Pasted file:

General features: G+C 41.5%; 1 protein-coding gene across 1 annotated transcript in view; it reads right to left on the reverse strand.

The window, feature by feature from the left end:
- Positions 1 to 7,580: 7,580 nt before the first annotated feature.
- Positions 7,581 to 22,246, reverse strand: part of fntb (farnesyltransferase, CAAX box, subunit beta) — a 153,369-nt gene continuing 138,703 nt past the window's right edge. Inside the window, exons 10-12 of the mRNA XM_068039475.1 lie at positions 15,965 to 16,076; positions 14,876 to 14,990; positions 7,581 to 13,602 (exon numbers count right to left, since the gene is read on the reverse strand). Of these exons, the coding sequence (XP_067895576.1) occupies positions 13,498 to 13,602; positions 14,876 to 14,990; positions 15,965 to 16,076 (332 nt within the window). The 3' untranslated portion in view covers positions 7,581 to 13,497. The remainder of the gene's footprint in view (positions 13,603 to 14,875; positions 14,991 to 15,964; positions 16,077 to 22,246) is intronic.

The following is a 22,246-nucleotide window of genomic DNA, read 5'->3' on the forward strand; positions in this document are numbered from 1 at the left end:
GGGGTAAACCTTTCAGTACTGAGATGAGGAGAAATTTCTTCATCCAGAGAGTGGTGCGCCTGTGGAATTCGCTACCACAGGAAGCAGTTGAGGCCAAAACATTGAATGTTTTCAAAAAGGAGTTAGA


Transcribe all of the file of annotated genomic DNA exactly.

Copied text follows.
General features: G+C 41.5%; 1 protein-coding gene across 1 annotated transcript in view; it reads right to left on the reverse strand.

The window, feature by feature from the left end:
- Positions 1 to 7,580: 7,580 nt before the first annotated feature.
- Positions 7,581 to 22,246, reverse strand: part of fntb (farnesyltransferase, CAAX box, subunit beta) — a 153,369-nt gene continuing 138,703 nt past the window's right edge. Inside the window, exons 10-12 of the mRNA XM_068039475.1 lie at positions 15,965 to 16,076; positions 14,876 to 14,990; positions 7,581 to 13,602 (exon numbers count right to left, since the gene is read on the reverse strand). Of these exons, the coding sequence (XP_067895576.1) occupies positions 13,498 to 13,602; positions 14,876 to 14,990; positions 15,965 to 16,076 (332 nt within the window). The 3' untranslated portion in view covers positions 7,581 to 13,497. The remainder of the gene's footprint in view (positions 13,603 to 14,875; positions 14,991 to 15,964; positions 16,077 to 22,246) is intronic.

The following is a 22,246-nucleotide window of genomic DNA, read 5'->3' on the forward strand; positions in this document are numbered from 1 at the left end:
GGGGTAAACCTTTCAGTACTGAGATGAGGAGAAATTTCTTCATCCAGAGAGTGGTGCGCCTGTGGAATTCGCTACCACAGGAAGCAGTTGAGGCCAAAACATTGAATGTTTTCAAAAAGGAGTTAGA